Author: Rachel Fernandes
Until now, the spotlight has very much been on the amyloid theory of Alzheimer’s, which suggests that Alzheimer's disease is caused by the accumulation of beta-amyloid protein in the brain. Beta-amyloid is a protein fragment that is produced naturally in the brain, but in individuals with Alzheimer's, it clumps together to form sticky plaques that accumulate in the spaces between the brain's nerve cells.
The plaques are believed to interfere with communication between nerve cells, leading to the cognitive decline associated with Alzheimer's disease. Deposits of the protein tau can also contribute by forming tangles within brain cells. In affected brain cells, there is a reduction in neurotransmitters; individuals with Alzheimer's disease exhibit notably low levels of acetylcholine.
However, some of the focus on Alzheimer's has now shifted to mitochondria. Previously, scientists had noticed mitochondrial differences between people with and without Alzheimer’s disease, including a decreased number of mitochondria as well as malformed mitochondria. New evidence hints that a lack of healthy mitochondria numbers could be resulting in energy problems in the brain and also a buildup of toxic byproducts, which further deteriorates the health of the cells and contributes to their premature death.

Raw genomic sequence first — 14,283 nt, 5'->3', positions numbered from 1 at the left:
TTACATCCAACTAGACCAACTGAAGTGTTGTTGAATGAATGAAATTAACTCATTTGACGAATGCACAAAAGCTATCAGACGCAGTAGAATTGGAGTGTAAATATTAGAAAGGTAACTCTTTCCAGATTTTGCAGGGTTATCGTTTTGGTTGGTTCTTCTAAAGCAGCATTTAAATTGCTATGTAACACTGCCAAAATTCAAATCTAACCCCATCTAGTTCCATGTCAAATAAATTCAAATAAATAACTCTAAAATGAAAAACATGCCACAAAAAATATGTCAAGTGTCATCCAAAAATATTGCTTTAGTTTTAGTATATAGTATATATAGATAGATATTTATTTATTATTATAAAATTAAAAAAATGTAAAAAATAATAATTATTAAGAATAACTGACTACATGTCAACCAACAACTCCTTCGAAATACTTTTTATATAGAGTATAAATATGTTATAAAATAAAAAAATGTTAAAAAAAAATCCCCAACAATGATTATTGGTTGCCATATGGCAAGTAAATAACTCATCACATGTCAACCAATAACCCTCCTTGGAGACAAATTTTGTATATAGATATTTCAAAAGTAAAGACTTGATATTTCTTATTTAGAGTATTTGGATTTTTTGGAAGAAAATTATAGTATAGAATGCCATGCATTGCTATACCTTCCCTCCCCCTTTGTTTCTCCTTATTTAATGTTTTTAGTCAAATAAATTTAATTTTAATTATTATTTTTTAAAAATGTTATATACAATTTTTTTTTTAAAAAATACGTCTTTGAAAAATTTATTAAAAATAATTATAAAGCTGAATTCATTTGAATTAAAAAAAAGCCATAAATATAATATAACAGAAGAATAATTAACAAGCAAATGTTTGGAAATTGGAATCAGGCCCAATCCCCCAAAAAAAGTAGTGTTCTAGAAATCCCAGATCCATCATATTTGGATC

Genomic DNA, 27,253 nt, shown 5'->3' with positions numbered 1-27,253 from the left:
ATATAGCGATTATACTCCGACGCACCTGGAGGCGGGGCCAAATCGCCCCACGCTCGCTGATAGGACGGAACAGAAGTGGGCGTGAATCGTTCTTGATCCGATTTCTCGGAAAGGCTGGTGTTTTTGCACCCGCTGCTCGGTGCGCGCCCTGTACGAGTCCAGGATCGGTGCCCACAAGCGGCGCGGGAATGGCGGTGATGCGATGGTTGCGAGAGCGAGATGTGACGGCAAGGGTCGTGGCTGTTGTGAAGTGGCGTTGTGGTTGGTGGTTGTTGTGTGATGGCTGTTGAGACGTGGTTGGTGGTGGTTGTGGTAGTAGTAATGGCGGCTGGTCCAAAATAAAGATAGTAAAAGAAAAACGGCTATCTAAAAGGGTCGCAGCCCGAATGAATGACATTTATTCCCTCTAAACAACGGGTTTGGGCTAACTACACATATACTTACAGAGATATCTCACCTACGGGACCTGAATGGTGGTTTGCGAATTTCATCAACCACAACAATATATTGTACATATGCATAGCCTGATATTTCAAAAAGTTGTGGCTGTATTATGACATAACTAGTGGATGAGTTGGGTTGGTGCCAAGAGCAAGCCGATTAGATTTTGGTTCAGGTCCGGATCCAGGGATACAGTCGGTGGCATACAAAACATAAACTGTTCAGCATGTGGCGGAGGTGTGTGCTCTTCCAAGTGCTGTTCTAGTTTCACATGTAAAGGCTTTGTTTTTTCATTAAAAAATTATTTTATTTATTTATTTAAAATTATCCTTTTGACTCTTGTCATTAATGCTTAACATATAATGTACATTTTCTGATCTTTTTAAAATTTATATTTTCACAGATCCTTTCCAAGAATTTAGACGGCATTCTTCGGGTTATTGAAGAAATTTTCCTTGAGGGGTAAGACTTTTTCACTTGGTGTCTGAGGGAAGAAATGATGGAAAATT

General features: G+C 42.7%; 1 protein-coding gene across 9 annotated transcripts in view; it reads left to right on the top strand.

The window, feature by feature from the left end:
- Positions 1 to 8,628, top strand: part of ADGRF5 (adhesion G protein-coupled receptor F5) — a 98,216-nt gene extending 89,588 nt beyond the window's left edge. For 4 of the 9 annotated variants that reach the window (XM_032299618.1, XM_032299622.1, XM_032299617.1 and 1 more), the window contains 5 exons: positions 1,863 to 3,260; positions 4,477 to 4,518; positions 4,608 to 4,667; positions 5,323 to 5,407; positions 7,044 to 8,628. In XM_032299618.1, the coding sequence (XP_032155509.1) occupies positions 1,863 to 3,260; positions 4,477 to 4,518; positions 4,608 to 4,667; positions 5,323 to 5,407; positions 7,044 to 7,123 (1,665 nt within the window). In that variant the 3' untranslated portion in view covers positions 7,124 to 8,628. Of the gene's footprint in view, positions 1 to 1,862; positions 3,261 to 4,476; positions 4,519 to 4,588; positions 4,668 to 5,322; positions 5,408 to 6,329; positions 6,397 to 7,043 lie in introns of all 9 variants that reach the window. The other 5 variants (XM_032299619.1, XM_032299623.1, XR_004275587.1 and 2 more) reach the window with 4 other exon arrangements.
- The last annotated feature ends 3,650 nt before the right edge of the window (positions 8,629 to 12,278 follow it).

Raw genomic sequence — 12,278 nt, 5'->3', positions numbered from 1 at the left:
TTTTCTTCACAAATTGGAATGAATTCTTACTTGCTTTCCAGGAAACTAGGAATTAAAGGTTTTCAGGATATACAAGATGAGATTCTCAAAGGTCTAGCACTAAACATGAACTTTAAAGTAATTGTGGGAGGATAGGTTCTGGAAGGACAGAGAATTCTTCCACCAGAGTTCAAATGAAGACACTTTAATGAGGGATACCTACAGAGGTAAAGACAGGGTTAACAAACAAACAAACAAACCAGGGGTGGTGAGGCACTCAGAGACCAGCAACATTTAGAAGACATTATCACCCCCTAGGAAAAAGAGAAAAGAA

Additionally, this mitochondrial theory offers an explanation as to why numerous genetic and environmental factors can enhance susceptibility to brain deterioration, since a range of these factors contributes to low energy levels.
Although the exact cause of Alzheimer’s disease has yet to be conclusively proven, several factors are known to increase the risk of developing the condition, including family history, Down's syndrome, head injuries, and cardiovascular disease. Research has shown that certain lifestyle factors associated with cardiovascular disease can also increase the risk of Alzheimer's.
The best things we can do are to keep our bodies as healthy as possible and ensure that the correct interventions are in place for those living with Alzheimer’s, as we wait in eager anticipation to see what further research will reveal.